Published on August 9th, 2020 📆 | 1663 Views ⚑0
The Last Windrow: Fishing technology isn’t always all it’s cracked up to be
Minnesota and surrounding states sold a record or near record number of fishing licenses this year. It seems that the COVID-19 pandemic has driven us to the water. People who have never picked up a rod and reel or cane pole have headed for the docks and boats on lakes, rivers and streams that flow throughout the countryside.
Kids are watching red and white bobbers with the hope that the float will slowly sink below the surface with something fishy on the other end of the line. It is a sport that is about as old as humans.
Technology entered the fishing scene many years ago. Starting with a bone hook and piece of mastodon sinew for line, the sport has progressed into the space age with uncountable “improvements” added to the tackle box. Sporting goods stores are full of the stuff.
One would think that trying to land a fish with a brain the size of a small pea would not require such advanced technology, but that evidently is not the case. No amount of money is spared to bring a bass to the net or a walleye to the table.
I’ve fished a number of fishing contests over the years. These were low profile contests where the first prize was a rod and reel or maybe a tackle box. Not to be compared to today’s mega-fishing contests that feature boats that cost as much as a house and electronics that resemble the innards of the space station. Gadgets that all proclaim that by using them you can’t help but catch a trophy.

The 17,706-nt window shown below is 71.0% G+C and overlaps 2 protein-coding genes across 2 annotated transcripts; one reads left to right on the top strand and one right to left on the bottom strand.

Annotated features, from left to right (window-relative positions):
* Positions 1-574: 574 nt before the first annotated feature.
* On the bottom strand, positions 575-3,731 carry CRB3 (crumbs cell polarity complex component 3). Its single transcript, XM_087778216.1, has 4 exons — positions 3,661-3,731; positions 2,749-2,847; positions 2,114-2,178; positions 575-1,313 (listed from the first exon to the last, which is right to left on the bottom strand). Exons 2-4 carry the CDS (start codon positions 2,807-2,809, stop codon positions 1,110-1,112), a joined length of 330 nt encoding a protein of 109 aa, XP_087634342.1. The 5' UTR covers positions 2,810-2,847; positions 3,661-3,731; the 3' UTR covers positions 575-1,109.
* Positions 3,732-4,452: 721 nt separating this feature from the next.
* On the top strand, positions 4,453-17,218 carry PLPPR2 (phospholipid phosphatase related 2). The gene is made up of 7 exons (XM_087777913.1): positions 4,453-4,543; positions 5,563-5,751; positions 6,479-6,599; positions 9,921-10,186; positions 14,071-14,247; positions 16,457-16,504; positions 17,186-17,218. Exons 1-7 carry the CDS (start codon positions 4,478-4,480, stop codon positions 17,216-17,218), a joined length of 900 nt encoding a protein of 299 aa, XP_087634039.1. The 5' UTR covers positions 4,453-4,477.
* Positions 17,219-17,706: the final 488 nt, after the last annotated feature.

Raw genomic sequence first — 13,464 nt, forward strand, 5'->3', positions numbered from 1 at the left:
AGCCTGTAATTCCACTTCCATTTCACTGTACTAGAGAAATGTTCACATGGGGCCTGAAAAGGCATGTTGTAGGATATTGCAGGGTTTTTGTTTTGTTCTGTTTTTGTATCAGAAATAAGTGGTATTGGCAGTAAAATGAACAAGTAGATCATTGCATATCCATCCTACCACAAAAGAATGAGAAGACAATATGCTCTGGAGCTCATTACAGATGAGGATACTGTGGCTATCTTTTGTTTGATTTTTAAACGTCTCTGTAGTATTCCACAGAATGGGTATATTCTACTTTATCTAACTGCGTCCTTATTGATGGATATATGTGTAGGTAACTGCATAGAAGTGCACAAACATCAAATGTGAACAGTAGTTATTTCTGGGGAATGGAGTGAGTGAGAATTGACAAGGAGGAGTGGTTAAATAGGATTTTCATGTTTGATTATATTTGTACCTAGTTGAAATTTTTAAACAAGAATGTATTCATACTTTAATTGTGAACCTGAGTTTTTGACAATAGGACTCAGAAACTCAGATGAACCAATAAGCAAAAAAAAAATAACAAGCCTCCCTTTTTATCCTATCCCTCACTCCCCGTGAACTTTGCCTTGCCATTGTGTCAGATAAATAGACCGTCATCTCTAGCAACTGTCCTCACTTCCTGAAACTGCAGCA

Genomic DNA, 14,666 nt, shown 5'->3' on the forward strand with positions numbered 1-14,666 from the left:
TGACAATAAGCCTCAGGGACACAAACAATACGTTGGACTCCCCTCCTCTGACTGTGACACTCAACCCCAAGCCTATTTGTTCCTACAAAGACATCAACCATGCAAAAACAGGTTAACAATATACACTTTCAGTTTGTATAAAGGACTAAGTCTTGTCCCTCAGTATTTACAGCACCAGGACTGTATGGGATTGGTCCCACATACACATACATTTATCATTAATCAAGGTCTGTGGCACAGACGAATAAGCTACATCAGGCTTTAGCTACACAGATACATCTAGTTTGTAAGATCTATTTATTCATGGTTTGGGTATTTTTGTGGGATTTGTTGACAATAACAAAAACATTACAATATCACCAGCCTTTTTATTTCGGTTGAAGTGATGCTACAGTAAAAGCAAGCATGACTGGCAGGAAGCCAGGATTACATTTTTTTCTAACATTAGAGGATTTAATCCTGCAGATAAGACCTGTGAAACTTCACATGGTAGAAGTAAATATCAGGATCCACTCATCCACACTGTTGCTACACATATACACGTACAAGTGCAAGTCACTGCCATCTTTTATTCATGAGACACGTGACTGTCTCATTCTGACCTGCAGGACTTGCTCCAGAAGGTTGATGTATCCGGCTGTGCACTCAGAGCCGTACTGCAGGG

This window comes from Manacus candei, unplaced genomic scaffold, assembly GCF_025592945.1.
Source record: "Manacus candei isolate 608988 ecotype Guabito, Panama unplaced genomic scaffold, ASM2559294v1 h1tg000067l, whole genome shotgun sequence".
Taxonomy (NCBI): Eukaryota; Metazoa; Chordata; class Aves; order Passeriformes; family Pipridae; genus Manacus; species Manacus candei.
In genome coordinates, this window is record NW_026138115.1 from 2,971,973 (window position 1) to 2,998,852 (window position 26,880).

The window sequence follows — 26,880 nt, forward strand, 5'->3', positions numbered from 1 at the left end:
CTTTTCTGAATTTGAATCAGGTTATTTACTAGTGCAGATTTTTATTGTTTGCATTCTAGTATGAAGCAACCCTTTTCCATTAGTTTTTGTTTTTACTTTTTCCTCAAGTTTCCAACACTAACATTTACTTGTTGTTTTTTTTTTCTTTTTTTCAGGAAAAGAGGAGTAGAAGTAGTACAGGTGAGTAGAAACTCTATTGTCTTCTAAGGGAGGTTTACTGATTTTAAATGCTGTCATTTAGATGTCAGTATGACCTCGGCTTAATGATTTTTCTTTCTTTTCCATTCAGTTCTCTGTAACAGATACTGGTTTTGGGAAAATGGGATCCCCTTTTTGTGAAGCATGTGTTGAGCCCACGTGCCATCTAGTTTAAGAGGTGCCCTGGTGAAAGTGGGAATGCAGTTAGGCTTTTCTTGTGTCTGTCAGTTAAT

And the professional anglers that inhabit those boat shrines are seen wearing garb that resembles a garish billboard. Every inch of their boat and their clothing is covered by some company’s logo. I guess that’s what it takes to make a living by fishing.
One of my ideas for one of these contests would be to hold a tech-free fishing contest. It would be interesting to see any of the contestants try to find fish without having eyes under their boats.
I remember the days when we would drag an anchor or weight to find a fish-able sandbar or rock reef. We would look for the change in color of the water as we tried to troll along a sandbar at the correct depth. Before depth finders became popular, it wasn’t unusual to use a long cane pole to prod below the boat until the reef was detected.
No wonder there were more fish in the lake as a result of using those primordial angling methods.
Technology has changed all of that. I have become a user of technology in my fishing boat, although I don’t have all the bells and whistles that are used by many anglers today. A simple depth finder is enough for me to figure out where a fish might be lounging. But, without it I feel blind, much like I did many years ago when I first cast a line into a Minnesota lake.
Technology doesn’t always work though. The day I referred to at the beginning of this column was one in which my dad and I were fishing on the banks of the Big Sioux River in Iowa. I was given my usual cane pole and told to go fish near a sunken log along the bank. Dad’s rig was a steel fishing rod with a gleaming Stanley baitcast reel attached.
I had admired his rig and I begged him to let me use it on that day.
He gave in to my pleading and took my cane pole and sat down in the shade of a giant cottonwood tree and I crawled out on the sunken log with his reel. My first cast resulted in a giant bird’s nest backlash. While I was untangling the mess I heard splashing coming from my dad’s direction. I then heard some yelling and I ran to see what was happening.
When I arrived at his spot I saw the largest carp I’d ever seen flopping on the grass. The cane pole technique had worked. I stood there with his rod and reel and bird’s nest backlash and wondered how this could have happened. I had the better rig, didn’t I?
Fishing has been rediscovered this summer. One good thing we can say actually happened as a result of the virus. Watch that bobber.
See you next time. Okay? Be safe!